• Ashburner B.P.
      • Westerheide S.D.
      • Baldwin Jr., A.S.
      The p65 (RelA) subunit of NF-κB interacts with the histone deacetylase (HDAC) corepressors HDAC1 and HDAC2 to negatively regulate gene expression.
      ,
      • Chen Lf.
      • Fischle W.
      • Verdin E.
      • Greene W.C.
      Duration of nuclear NF-κB action regulated by reversible acetylation.
      ,
      • Marshall H.E.
      • Hess D.T.
      • Stamler J.S.
      S-Nitrosylation: physiological regulation of NF-κB.
      ,
      • Marshall H.E.
      • Stamler J.S.
      Nitrosative stress-induced apoptosis through inhibition of NF-κB.
      ). For example, the transcriptional activity of p65, the main effector subunit of the classical NF-κB pathway, is regulated by the post-translational modifications phosphorylation and acetylation (
      • Dai Y.
      • Chen S.
      • Wang L.
      • Pei X.Y.
      • Funk V.L.
      • Kramer L.B.
      • Dent P.
      • Grant S.
      Disruption of IκB kinase (IKK)-mediated RelA serine 536 phosphorylation sensitizes human multiple myeloma cells to histone deacetylase (HDAC) inhibitors.
      ), of which phosphorylation is by far the most studied (
      • Neumann M.
      • Naumann M.
      Beyond IκBs: alternative regulation of NF-κB activity.
      ). Despite considerable effort, the signaling events that culminate in the modification of p65 are less well characterized. Recent findings have shown that phosphorylation of the p65 subunit at Ser-536 is an alternative to classical NF-κB activation (
      • Douillette A.
      • Bibeau-Poirier A.
      • Gravel S.P.
      • Clément J.F.
      • Chénard V.
      • Moreau P.
      • Servant M.J.
      The proinflammatory actions of angiotensin II are dependent on p65 phosphorylation by the IκB kinase complex.
      ,
      • Mandrekar P.
      • Jeliazkova V.
      • Catalano D.
      • Szabo G.
      Acute alcohol exposure exerts anti-inflammatory effects by inhibiting IκB kinase activity and p65 phosphorylation in human monocytes.
      ,
      • Nicholas C.
      • Batra S.
      • Vargo M.A.
      • Voss O.H.
      • Gavrilin M.A.
      • Wewers M.D.
      • Guttridge D.C.
      • Grotewold E.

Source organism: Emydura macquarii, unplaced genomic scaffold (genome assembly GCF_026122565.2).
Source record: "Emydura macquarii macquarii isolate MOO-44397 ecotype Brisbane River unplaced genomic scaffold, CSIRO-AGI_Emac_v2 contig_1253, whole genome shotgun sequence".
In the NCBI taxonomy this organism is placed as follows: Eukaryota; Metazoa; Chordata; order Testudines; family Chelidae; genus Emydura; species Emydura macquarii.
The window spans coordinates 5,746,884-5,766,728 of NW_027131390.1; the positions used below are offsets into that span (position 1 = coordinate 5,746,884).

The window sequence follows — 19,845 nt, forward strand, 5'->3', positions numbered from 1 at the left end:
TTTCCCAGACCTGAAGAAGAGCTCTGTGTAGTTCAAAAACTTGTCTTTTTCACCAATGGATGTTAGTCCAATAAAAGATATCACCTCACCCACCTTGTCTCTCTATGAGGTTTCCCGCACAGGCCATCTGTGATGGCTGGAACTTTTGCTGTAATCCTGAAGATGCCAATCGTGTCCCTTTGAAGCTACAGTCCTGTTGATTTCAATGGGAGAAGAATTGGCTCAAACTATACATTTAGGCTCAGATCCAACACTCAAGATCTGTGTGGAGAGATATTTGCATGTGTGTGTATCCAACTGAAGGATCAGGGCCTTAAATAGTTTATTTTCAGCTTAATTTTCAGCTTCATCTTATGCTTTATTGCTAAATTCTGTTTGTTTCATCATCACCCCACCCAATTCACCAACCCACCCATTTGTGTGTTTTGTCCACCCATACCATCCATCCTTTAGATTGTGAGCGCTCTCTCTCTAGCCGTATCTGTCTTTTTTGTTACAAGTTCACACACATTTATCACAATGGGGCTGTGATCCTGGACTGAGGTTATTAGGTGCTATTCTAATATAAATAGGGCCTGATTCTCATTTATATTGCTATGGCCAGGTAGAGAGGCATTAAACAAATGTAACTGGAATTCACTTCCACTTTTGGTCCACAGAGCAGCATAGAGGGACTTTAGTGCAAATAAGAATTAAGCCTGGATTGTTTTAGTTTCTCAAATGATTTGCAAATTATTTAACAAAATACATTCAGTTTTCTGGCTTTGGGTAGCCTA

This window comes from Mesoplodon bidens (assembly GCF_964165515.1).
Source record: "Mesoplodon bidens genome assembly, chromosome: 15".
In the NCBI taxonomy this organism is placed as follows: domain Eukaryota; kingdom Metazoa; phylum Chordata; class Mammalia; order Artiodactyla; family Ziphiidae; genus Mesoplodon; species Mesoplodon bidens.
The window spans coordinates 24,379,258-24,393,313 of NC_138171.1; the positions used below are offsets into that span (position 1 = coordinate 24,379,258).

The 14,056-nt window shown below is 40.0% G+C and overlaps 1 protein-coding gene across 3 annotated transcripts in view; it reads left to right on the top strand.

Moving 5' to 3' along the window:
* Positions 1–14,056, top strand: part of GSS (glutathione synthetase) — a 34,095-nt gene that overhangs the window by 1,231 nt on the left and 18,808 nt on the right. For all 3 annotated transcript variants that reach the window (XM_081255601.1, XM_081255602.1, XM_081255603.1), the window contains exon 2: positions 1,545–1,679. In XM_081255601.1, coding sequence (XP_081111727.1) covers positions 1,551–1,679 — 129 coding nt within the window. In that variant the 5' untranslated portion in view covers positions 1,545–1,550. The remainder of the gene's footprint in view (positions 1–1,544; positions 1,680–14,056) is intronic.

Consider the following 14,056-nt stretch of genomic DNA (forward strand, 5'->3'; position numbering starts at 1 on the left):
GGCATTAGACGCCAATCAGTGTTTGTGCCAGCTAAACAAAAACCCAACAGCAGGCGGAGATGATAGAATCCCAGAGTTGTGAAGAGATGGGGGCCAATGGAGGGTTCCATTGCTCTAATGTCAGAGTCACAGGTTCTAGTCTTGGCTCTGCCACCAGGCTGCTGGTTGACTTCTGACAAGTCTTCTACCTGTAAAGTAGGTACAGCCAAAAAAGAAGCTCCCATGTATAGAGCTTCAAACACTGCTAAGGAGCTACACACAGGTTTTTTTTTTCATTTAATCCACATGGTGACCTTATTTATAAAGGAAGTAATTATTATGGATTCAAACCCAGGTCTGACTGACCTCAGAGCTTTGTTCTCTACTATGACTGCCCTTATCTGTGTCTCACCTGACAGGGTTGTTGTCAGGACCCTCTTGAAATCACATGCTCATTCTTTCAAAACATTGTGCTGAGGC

• Doseff A.I.
      Apigenin blocks lipopolysaccharide-induced lethality in vivo and proinflammatory cytokines expression by inactivating NF-κB through the suppression of p65 phosphorylation.
      ,
      • Sasaki C.Y.
      • Barberi T.J.
      • Ghosh P.
      • Longo D.L.
      Phosphorylation of RelA/p65 on serine 536 defines an IκBα-independent NF-κB pathway.
      ,
      • Yang F.
      • Tang E.
      • Guan K.
      • Wang C.Y.
      IKKβ plays an essential role in the phosphorylation of RelA/p65 on serine 536 induced by lipopolysaccharide.
      ). In this pathway, IκB-α-independent nuclear translocation of pp65Ser-536 is critical for the regulation of target genes. The phosphorylation status of p65 Ser-536 has also been described as a critical factor for diverse biological functions, ranging from fine-tuning of NF-κB transcriptional activity (
      • Ghosh C.C.
      • Ramaswami S.
      • Juvekar A.
      • Vu H.Y.
      • Galdieri L.
      • Davidson D.
      • Vancurova I.
      Gene-specific repression of proinflammatory cytokines in stimulated human macrophages by nuclear IκBα.
      ) to modulating neurite growth in the nervous system (
      • Gutierrez H.
      • O'Keeffe G.W.
      • Gavaldà N.
      • Gallagher D.
      • Davies A.M.
      Nuclear factor κB signaling either stimulates or inhibits neurite growth depending on the phosphorylation status of p65/RelA.
      ) and cancer cell survival (
      • Adli M.
      • Baldwin A.S.
      IKK-ι/IKKϵ controls constitutive, cancer cell-associated NF-κB activity via regulation of Ser-536 p65/RelA phosphorylation.